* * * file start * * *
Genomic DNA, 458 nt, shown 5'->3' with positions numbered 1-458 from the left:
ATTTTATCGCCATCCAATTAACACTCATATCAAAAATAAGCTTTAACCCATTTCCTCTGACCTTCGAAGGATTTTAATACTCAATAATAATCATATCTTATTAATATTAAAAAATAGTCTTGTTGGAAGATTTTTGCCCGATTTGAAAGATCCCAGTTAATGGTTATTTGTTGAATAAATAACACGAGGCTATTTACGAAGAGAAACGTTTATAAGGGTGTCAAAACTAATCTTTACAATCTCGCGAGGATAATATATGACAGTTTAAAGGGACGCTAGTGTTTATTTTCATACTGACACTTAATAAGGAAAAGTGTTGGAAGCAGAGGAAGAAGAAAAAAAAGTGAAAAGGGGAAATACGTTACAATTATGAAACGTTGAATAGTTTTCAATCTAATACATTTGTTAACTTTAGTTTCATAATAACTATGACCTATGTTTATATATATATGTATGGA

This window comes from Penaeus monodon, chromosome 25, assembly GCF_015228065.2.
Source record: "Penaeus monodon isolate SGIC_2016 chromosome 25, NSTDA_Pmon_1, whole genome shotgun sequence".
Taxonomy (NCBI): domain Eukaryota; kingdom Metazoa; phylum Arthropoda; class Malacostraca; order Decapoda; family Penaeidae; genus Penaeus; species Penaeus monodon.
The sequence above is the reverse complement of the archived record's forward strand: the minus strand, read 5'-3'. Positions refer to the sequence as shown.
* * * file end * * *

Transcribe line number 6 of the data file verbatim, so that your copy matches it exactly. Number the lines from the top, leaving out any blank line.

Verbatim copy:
The sequence above is the reverse complement of the archived record's forward strand: the minus strand, read 5'-3'. Positions refer to the sequence as shown.